2. Online networking
We live in a digitalised world, so it comes as no surprise that online networking is a huge deal. There are a couple of ways that you can make new connections through the magic of your computer. Creating a professional online presence may increase your job prospects.
The most obvious avenue is LinkedIn. Once you've set up a profile, you can start building a dedicated network of connections using the much-loved social media channel. You may want to start by adding your colleagues and any business connections you already have. From there, you can start interacting with people online. For instance, commenting on other professionals' posts and sharing interesting content could help you reach new audiences.
When you've exhausted the likes of LinkedIn, you may also want to give Twitter a whirl. While the platform isn't made for networking, being active on this social media site may allow you to connect with professionals in your field and share interesting ideas and news.
The pandemic also gave rise to a whole load of online networking events. If you're not tired of sitting behind a camera and smiling awkwardly, you could look out for some Zoom sessions. Often enough, these are listed on LinkedIn or on event pages like Eventbrite.
3. Personal networking
Do you know someone who knows someone who knows someone? Sure, you do. According to the Six Degrees of Separation theory, you're only six connections away from anyone on the planet. Yes, even Beyonce. While there's no conclusive evidence for the famous theory, there's truth in the idea that everyone is somehow connected to each other.
Personal networking is about just that. It means asking the professionals that you already know to introduce you to new people. Chances are, you already know a bunch of people in your industry. Meeting their friends or ex-colleagues is a simple way to expand your own network. Why not start mining your existing connections? You might find hidden diamonds.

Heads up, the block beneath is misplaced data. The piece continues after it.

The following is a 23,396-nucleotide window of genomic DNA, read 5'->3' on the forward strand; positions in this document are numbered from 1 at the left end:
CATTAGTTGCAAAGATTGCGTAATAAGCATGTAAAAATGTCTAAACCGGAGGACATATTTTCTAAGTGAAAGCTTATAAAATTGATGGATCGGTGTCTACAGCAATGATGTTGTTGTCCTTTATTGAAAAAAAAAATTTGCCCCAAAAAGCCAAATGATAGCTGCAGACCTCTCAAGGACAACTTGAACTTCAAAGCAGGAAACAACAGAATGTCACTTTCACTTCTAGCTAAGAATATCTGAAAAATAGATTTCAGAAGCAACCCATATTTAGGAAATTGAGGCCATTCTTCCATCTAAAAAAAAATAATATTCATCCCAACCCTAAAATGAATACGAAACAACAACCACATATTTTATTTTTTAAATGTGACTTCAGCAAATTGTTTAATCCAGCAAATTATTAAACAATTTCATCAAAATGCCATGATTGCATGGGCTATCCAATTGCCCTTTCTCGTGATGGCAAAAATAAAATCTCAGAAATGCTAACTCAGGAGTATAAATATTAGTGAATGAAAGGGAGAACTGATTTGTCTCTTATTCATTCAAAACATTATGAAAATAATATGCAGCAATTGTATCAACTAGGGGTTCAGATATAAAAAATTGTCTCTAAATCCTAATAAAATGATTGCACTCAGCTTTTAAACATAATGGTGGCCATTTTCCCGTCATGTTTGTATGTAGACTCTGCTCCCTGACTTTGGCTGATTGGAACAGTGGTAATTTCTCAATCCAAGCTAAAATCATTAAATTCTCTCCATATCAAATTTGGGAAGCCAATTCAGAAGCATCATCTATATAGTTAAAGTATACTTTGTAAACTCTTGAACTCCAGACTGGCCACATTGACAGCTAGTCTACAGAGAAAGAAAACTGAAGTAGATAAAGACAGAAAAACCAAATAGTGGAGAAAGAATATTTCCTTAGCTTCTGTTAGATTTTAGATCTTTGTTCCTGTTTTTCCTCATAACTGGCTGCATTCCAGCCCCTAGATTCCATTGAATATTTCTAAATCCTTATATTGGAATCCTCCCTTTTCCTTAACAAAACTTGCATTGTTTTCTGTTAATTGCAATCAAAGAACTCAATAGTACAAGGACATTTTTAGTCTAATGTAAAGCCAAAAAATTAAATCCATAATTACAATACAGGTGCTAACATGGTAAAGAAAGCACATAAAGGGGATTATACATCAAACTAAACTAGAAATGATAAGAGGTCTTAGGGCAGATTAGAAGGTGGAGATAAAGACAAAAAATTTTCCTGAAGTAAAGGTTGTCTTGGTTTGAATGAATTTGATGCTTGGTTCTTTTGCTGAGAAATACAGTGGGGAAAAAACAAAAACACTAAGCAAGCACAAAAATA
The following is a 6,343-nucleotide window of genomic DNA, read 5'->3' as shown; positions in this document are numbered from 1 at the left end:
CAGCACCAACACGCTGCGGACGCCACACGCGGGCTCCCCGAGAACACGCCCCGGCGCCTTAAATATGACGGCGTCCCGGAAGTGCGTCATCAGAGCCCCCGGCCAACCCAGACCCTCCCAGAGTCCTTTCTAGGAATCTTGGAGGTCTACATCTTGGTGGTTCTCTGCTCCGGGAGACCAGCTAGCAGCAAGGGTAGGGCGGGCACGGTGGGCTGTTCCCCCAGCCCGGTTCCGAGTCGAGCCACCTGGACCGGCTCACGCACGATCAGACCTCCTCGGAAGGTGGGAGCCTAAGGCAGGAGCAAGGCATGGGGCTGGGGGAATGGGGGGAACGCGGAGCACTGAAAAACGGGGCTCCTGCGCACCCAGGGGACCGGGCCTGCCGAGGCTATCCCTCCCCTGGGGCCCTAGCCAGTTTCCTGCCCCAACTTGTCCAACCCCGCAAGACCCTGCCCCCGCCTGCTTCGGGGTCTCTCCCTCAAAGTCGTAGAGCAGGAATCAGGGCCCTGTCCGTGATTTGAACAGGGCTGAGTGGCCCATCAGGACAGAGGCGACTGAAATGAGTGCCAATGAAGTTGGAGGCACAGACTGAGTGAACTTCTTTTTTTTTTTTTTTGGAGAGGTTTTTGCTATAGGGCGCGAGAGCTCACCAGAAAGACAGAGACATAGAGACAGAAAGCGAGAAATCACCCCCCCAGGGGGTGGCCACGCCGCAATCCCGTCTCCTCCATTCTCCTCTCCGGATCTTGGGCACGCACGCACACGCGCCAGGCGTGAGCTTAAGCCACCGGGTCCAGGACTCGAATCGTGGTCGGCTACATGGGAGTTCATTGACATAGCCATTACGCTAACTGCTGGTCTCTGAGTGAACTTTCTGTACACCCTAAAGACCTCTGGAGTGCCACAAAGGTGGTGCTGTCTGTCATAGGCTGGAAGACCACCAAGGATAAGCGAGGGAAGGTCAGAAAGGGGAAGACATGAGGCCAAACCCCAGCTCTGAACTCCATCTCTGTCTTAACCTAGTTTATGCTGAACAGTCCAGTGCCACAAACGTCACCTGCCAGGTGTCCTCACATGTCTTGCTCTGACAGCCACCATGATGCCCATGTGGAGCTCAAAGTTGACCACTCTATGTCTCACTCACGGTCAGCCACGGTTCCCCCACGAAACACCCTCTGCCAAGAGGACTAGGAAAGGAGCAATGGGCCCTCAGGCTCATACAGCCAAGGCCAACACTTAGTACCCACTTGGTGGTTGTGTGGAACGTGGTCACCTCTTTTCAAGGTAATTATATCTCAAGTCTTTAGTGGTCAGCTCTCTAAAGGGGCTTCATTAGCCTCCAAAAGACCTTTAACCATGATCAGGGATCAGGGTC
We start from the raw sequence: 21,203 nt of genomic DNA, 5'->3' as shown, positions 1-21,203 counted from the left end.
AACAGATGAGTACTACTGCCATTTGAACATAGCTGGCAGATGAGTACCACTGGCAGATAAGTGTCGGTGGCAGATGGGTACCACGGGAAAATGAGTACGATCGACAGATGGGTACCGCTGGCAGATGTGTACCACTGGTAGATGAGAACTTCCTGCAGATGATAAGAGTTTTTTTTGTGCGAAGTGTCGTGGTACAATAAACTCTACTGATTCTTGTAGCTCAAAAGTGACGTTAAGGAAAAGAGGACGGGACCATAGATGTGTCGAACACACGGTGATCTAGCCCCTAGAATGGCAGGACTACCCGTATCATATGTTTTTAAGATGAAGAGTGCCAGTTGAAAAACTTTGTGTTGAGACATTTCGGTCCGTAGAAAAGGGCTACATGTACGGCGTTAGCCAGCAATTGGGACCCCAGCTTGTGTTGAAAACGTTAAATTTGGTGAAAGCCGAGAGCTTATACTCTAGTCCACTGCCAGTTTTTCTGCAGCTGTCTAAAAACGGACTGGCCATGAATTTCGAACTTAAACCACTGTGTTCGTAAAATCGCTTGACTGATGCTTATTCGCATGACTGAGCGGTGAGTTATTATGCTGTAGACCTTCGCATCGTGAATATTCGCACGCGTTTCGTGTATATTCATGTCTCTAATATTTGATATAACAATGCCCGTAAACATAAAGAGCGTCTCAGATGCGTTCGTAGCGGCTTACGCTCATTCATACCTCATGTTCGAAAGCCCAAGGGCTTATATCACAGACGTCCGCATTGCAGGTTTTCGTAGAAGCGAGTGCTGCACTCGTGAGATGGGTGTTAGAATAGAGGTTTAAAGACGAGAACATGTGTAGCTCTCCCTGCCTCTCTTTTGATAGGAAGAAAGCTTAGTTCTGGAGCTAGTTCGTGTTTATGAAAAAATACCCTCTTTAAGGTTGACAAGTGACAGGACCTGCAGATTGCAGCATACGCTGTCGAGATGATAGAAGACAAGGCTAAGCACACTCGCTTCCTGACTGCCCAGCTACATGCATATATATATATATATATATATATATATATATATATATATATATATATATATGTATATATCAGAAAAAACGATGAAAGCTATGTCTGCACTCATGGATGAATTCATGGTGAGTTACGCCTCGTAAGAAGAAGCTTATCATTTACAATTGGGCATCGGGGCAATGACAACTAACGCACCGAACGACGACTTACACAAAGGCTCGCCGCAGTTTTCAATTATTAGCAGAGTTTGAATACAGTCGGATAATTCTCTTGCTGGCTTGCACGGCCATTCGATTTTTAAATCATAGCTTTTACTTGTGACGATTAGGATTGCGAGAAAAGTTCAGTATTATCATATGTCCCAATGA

4. Ad-hoc networking
Gifted networkers turn any social situation into an opportunity. Say you're waiting for a bus or out with a group of friends (of friends!), you can make new connections. No matter what you're doing, you will have the chance to reach out and meet people. Whenever you're speaking to someone new, keep in mind that they could be a connection down the line.
For example, you might find yourself sitting on a plane next to a manager in your industry. Between takeoff and landing, you have the chance to speak to them, form a connection, and even swap details. That doesn't mean that you should harass every businessperson you come across. If the guy next to you has his nose stuck in a book, give him a break. However, you should keep networking at the back of your mind in all social scenarios.
Why networking is important for career development
We've covered the basics of what networking is and the types you may use. So, what exactly is the value of networking? You might have been told by managers or gurus that you should network more. But why is it so important when it comes to your career development? It's not just about “making a sale” and landing a new job. No, there are loads of key benefits:
1. You'll learn about new opportunities